Kronick plays drums with various local bands, including GoodLuck Assembly, Scattered Clouds, Her Harbour, Keek, Laurent Bourque and André Bluteau, just to name a few. Born and raised in Ottawa, he picked up a camera for the first time about 6 years ago. He has been working professionally as a full-time commercial photographer for 3 years. Kronick explained that the interest came from his upbringing in the band/music world, where he worked closely with photographers. "I was always the one working on the artwork for the album for all my bands. One day, I jumped in and said I feel like doing this." Kronick recently did work for his friends in Amos the Transparent for their most recent album. He also does a lot of promotional photos for various local bands.

The Songwriter is comprised of 28 portraits, 20 of which are currently on display at the OAG Annex. The series features both emerging and established, including a few Juno award winners and nominees Ian Tamblin, Amanda Rheaume, Kathleen Edwards, Jim Bryson. From the 28 subjects in the series, Gabrielle Giguère (Her Harbour) is the only musician that Kronick has played with.

The series has been in the works for a few years. Kronick was a student at School of Photographic Art of Ottawa (SPAO), graduating in 2011. This project started as his graduating series, where students show a body of work when they graduate from the school. Two of the images are from 2010 and the bulk of the projects are images taken in 2011. After graduating, Kronick let the project sit until just recently. The Ottawa Art Gallery approached him to show the work earlier this year. "I was reluctant because I had already been sitting on the images for about 3 years and I wasn't super excited about showing older work, I had so much newer work that I'm more excited about. So I counter-offered them with, if I could do new work for the same series and do an amalgamation of the old and the new, that's something I would be interested in."

In choosing subjects for his project, Kronick tried to show a cross-section of the music scene, musicians from different genres, different ages, trying to represent both genders equally. The one criteria that he strictly followed was the idea of a traditional songwriter. "I really wanted the traditional songwriter so somebody who sits down alone and writes something [...] I wanted the intimate solitude of songwriting."

When asked about the idea that inspired the exhibition, Kronick shared that he's been asked that question so many times recently, and it's only in answering the question that he ended up discovering the series' true inspiration. "I play in so many bands and I work with so many songwriters, in the projects I'm in, I'm typically very involved in the songwriting process [...] But what I realized is that I'm never really there for the inception of the song, I'm never there when the song is formally created, when the person creates something out of nothing. Photography was my way to see what that looks like. I never knew what that looked like, I was never involved in that process so this is my sneaky way to see what it looked like, and to see what it looked like from my peers and from people I looked up to musically."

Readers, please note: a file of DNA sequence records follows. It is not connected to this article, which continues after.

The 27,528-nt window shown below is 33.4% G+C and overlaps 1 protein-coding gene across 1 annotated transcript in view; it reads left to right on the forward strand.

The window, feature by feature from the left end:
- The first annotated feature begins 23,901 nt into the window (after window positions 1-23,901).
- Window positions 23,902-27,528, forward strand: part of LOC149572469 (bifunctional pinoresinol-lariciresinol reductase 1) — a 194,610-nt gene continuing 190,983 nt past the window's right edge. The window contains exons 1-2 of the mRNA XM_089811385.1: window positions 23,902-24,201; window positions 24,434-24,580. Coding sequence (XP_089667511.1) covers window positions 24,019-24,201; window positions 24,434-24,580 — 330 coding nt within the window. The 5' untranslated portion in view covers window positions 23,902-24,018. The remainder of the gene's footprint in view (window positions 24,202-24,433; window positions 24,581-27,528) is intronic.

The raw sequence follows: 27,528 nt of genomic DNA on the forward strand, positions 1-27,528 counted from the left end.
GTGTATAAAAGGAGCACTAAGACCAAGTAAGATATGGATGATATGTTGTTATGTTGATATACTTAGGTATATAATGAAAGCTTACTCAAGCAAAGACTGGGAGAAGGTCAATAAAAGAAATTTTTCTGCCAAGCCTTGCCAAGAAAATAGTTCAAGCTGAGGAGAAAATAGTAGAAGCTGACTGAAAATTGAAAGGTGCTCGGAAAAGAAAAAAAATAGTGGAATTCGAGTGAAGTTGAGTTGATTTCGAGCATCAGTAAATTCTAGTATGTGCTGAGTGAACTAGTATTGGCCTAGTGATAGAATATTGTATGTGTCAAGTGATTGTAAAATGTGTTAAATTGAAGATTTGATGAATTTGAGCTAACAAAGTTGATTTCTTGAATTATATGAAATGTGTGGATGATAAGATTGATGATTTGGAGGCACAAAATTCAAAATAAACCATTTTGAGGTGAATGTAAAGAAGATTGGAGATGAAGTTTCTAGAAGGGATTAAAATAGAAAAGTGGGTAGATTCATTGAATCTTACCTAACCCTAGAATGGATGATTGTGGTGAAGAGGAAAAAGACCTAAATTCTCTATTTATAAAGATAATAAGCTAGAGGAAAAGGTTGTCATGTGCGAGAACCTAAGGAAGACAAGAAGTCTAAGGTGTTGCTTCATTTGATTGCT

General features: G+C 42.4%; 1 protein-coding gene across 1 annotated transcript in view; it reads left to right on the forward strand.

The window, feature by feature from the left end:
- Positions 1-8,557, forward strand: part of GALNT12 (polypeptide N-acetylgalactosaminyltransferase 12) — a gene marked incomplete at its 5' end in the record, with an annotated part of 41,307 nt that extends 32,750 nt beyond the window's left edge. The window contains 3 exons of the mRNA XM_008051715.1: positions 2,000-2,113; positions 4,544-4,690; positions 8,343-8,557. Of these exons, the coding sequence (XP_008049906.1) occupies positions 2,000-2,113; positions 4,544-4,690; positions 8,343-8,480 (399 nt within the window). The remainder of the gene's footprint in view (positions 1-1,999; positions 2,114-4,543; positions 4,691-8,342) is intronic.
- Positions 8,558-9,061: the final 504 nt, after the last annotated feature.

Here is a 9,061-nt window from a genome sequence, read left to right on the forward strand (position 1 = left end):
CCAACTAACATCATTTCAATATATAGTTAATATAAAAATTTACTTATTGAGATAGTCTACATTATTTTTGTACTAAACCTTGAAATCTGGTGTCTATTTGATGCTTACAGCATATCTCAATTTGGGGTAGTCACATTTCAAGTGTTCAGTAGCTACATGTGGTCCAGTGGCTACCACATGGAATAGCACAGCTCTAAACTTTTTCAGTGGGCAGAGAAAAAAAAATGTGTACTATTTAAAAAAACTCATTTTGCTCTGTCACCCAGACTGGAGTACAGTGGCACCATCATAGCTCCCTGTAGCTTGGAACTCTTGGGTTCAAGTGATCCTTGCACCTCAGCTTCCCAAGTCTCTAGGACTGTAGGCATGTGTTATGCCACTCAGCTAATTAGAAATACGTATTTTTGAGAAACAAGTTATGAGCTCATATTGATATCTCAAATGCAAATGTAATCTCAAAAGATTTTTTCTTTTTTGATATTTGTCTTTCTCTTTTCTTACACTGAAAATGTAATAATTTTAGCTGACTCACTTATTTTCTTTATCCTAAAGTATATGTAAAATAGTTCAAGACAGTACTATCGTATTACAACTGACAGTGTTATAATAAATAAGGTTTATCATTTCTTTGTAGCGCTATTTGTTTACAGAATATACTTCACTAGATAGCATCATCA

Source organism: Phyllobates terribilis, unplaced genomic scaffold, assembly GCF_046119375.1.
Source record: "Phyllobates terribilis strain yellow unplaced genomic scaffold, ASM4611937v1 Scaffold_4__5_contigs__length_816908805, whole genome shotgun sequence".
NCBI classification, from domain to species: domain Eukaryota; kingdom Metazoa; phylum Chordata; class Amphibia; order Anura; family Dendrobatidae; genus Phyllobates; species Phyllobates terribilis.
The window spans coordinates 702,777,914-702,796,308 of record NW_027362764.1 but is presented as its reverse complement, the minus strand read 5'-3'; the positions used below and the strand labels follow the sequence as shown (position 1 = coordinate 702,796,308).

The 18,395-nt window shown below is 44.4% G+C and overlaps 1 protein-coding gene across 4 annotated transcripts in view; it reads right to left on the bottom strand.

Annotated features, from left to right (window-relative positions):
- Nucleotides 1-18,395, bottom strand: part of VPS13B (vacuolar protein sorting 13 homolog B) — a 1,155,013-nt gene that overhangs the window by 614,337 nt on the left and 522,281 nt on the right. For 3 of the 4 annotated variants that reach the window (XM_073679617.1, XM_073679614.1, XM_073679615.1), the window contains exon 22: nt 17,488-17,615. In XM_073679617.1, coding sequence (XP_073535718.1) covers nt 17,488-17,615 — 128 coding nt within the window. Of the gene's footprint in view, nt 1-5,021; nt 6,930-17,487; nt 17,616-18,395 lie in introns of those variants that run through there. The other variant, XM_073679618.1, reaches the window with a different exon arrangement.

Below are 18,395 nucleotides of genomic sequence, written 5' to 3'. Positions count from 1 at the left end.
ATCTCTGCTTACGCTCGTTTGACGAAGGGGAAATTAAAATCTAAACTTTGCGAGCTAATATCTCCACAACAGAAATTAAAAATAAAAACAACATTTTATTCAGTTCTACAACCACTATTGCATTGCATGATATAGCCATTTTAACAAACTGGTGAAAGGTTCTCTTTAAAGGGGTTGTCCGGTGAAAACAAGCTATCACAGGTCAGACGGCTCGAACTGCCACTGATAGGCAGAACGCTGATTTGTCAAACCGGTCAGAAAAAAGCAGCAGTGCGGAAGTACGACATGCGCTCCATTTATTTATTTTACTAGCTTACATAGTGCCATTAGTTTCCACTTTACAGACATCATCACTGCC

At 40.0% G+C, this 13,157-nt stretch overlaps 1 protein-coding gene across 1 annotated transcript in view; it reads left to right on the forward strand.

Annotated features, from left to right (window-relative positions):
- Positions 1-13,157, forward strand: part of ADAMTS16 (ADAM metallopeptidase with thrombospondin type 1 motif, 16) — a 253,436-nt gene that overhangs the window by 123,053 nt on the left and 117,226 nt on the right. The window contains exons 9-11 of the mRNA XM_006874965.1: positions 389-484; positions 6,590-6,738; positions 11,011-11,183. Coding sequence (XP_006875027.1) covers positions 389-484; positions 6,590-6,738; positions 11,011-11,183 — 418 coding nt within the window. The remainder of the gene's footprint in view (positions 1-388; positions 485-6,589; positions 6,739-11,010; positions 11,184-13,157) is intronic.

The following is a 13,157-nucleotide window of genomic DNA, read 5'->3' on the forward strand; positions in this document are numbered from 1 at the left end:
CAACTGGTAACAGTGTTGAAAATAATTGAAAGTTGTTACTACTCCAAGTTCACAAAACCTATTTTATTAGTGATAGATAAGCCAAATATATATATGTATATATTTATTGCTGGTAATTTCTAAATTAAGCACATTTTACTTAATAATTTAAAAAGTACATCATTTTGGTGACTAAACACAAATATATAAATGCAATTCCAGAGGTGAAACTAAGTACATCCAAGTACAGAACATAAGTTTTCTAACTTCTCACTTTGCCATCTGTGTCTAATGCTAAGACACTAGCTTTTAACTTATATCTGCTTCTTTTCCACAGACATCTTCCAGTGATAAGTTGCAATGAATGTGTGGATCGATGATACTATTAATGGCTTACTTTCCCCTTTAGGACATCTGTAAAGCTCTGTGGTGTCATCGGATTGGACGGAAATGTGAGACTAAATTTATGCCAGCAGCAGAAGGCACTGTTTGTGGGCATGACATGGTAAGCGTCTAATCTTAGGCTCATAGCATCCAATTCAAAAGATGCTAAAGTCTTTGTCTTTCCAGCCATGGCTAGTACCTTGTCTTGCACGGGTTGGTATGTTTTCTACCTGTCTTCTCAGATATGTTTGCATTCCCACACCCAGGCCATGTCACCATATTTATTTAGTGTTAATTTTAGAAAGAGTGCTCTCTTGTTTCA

We can all agree that songwriting is a personal process, albeit different for each individual. But why is that? "These people are committing to words, to lyrics, which I can't imagine ever doing. I'm not much of a wordsmith [...] You can dress it up however you want, and that's where I come in as a musician in the process. You can put any kind of beat or sound to any kind of song but at the end of the day, when you strip away everything, you're left with melody and lyrics."

There were lots of surprises for Kronick when creating the series, especially when he discovering how open and willing people were when asked to participate in the project. "At least two thirds of the subjects in this series, I didn't know personally before this. I knew who they were by reputation or by their music, and I would reach out via email, Facebook or Twitter and say "Hey, this is what I'm doing, here are a few example of photos, would you be willing?" I only had one no." For the most part, these images were taken in the subjects' residence (living room, bedroom, home studio, etc). Kronick was surprised on how wiling people were to give themselves to him and allow him into such a personal space. "They're letting me into their lives, so that was certainly a surprise."

As a musician and someone really involved in Ottawa's music scene, Kronick has nothing but positive things to say about our city. "I think [the scene] is awesome. It's thriving! I feel like as I'm getting to the age where I'm meeting more people all the time and the lines are blurring between genres and people are co-existing from one genre to the next [...] I speak to people a bit older than me who've been in the scene longer than me, and they see now as a time where things are really happening where as I feel I've sort of just grown into it because I'm now at the age where things are happening. It seems to be better than ever, that seems to be the general opinion. That's something that this series touches on as well, the diversity of the music scene, be it in age, in genre [...] There's a whole bunch of insanely talented people in the city."

So what's next for Kronick? Well, you'll have to stay tuned! According to him, he has a lot of stuff on the go and lots of seeds that have yet to develop. Safe to say, Kronick will keep thriving and shedding light on the best our city has to offer. "I think I've done a good job representing Ottawa and the diversity we have," shared Kronick. I think we can all agree with that!

Check out The Songwriter until October 12. The vernissage will be taking place Thursday, September 4th from 5:30pm to 8:00pm.

August 30 - October 12, 2014
9 am - 8pm
OAG Annex (City Hall)
110 Laurier Avenue West